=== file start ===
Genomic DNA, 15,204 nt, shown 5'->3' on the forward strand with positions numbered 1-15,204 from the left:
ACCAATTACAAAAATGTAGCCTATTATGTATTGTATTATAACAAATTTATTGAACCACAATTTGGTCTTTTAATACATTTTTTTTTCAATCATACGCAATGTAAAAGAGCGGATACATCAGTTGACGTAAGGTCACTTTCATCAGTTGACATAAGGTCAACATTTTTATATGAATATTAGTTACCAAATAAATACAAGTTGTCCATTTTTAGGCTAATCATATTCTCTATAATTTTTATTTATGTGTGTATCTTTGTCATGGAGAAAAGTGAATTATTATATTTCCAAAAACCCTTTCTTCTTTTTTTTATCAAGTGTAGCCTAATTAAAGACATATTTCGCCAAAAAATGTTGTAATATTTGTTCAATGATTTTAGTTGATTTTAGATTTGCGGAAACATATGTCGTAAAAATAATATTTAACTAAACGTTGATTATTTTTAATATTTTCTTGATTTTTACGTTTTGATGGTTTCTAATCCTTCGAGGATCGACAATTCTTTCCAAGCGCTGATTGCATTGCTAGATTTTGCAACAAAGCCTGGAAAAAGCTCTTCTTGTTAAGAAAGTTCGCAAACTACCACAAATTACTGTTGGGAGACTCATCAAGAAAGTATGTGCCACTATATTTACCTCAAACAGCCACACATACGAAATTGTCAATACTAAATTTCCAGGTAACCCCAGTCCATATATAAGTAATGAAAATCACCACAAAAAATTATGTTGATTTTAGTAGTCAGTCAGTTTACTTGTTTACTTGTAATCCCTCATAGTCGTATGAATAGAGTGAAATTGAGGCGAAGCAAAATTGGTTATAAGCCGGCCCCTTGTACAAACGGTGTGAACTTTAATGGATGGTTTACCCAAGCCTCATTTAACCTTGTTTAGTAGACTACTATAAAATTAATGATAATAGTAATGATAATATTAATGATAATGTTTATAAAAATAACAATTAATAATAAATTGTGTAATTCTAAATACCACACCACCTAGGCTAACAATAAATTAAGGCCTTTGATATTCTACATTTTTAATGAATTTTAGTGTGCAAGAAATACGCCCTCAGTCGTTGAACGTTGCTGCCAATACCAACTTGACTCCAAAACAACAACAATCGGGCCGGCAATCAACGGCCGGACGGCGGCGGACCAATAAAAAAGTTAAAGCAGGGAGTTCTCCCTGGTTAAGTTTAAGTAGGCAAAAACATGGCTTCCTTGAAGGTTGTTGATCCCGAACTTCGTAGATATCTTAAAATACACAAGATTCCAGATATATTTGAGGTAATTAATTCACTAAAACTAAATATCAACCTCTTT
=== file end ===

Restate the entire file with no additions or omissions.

Genomic DNA, 15,204 nt, shown 5'->3' on the forward strand with positions numbered 1-15,204 from the left:
ACCAATTACAAAAATGTAGCCTATTATGTATTGTATTATAACAAATTTATTGAACCACAATTTGGTCTTTTAATACATTTTTTTTTCAATCATACGCAATGTAAAAGAGCGGATACATCAGTTGACGTAAGGTCACTTTCATCAGTTGACATAAGGTCAACATTTTTATATGAATATTAGTTACCAAATAAATACAAGTTGTCCATTTTTAGGCTAATCATATTCTCTATAATTTTTATTTATGTGTGTATCTTTGTCATGGAGAAAAGTGAATTATTATATTTCCAAAAACCCTTTCTTCTTTTTTTTATCAAGTGTAGCCTAATTAAAGACATATTTCGCCAAAAAATGTTGTAATATTTGTTCAATGATTTTAGTTGATTTTAGATTTGCGGAAACATATGTCGTAAAAATAATATTTAACTAAACGTTGATTATTTTTAATATTTTCTTGATTTTTACGTTTTGATGGTTTCTAATCCTTCGAGGATCGACAATTCTTTCCAAGCGCTGATTGCATTGCTAGATTTTGCAACAAAGCCTGGAAAAAGCTCTTCTTGTTAAGAAAGTTCGCAAACTACCACAAATTACTGTTGGGAGACTCATCAAGAAAGTATGTGCCACTATATTTACCTCAAACAGCCACACATACGAAATTGTCAATACTAAATTTCCAGGTAACCCCAGTCCATATATAAGTAATGAAAATCACCACAAAAAATTATGTTGATTTTAGTAGTCAGTCAGTTTACTTGTTTACTTGTAATCCCTCATAGTCGTATGAATAGAGTGAAATTGAGGCGAAGCAAAATTGGTTATAAGCCGGCCCCTTGTACAAACGGTGTGAACTTTAATGGATGGTTTACCCAAGCCTCATTTAACCTTGTTTAGTAGACTACTATAAAATTAATGATAATAGTAATGATAATATTAATGATAATGTTTATAAAAATAACAATTAATAATAAATTGTGTAATTCTAAATACCACACCACCTAGGCTAACAATAAATTAAGGCCTTTGATATTCTACATTTTTAATGAATTTTAGTGTGCAAGAAATACGCCCTCAGTCGTTGAACGTTGCTGCCAATACCAACTTGACTCCAAAACAACAACAATCGGGCCGGCAATCAACGGCCGGACGGCGGCGGACCAATAAAAAAGTTAAAGCAGGGAGTTCTCCCTGGTTAAGTTTAAGTAGGCAAAAACATGGCTTCCTTGAAGGTTGTTGATCCCGAACTTCGTAGATATCTTAAAATACACAAGATTCCAGATATATTTGAGGTAATTAATTCACTAAAACTAAATATCAACCTCTTT